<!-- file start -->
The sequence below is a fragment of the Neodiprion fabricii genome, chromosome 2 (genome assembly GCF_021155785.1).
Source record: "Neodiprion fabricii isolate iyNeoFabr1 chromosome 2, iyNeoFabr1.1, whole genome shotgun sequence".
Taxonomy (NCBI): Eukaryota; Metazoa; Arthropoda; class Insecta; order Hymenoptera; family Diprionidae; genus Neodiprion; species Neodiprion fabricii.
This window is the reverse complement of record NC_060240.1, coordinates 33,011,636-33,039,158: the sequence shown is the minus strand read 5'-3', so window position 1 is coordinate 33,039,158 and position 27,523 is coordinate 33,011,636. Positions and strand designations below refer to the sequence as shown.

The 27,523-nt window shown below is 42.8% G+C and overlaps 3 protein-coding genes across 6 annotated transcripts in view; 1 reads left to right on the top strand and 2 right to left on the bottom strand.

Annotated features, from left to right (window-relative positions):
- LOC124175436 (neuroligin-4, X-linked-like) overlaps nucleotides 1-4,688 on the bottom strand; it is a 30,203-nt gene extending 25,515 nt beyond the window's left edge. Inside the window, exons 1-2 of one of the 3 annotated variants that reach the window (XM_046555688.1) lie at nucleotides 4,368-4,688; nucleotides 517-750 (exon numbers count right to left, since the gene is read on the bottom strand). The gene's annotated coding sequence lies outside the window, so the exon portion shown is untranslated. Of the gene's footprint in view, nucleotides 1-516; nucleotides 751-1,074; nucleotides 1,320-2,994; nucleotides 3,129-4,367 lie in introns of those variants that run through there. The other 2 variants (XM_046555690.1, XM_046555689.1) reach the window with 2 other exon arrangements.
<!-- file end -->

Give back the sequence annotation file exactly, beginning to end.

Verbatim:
The sequence below is a fragment of the Neodiprion fabricii genome, chromosome 2 (genome assembly GCF_021155785.1).
Source record: "Neodiprion fabricii isolate iyNeoFabr1 chromosome 2, iyNeoFabr1.1, whole genome shotgun sequence".
Taxonomy (NCBI): Eukaryota; Metazoa; Arthropoda; class Insecta; order Hymenoptera; family Diprionidae; genus Neodiprion; species Neodiprion fabricii.
This window is the reverse complement of record NC_060240.1, coordinates 33,011,636-33,039,158: the sequence shown is the minus strand read 5'-3', so window position 1 is coordinate 33,039,158 and position 27,523 is coordinate 33,011,636. Positions and strand designations below refer to the sequence as shown.

The 27,523-nt window shown below is 42.8% G+C and overlaps 3 protein-coding genes across 6 annotated transcripts in view; 1 reads left to right on the top strand and 2 right to left on the bottom strand.

Annotated features, from left to right (window-relative positions):
- LOC124175436 (neuroligin-4, X-linked-like) overlaps nucleotides 1-4,688 on the bottom strand; it is a 30,203-nt gene extending 25,515 nt beyond the window's left edge. Inside the window, exons 1-2 of one of the 3 annotated variants that reach the window (XM_046555688.1) lie at nucleotides 4,368-4,688; nucleotides 517-750 (exon numbers count right to left, since the gene is read on the bottom strand). The gene's annotated coding sequence lies outside the window, so the exon portion shown is untranslated. Of the gene's footprint in view, nucleotides 1-516; nucleotides 751-1,074; nucleotides 1,320-2,994; nucleotides 3,129-4,367 lie in introns of those variants that run through there. The other 2 variants (XM_046555690.1, XM_046555689.1) reach the window with 2 other exon arrangements.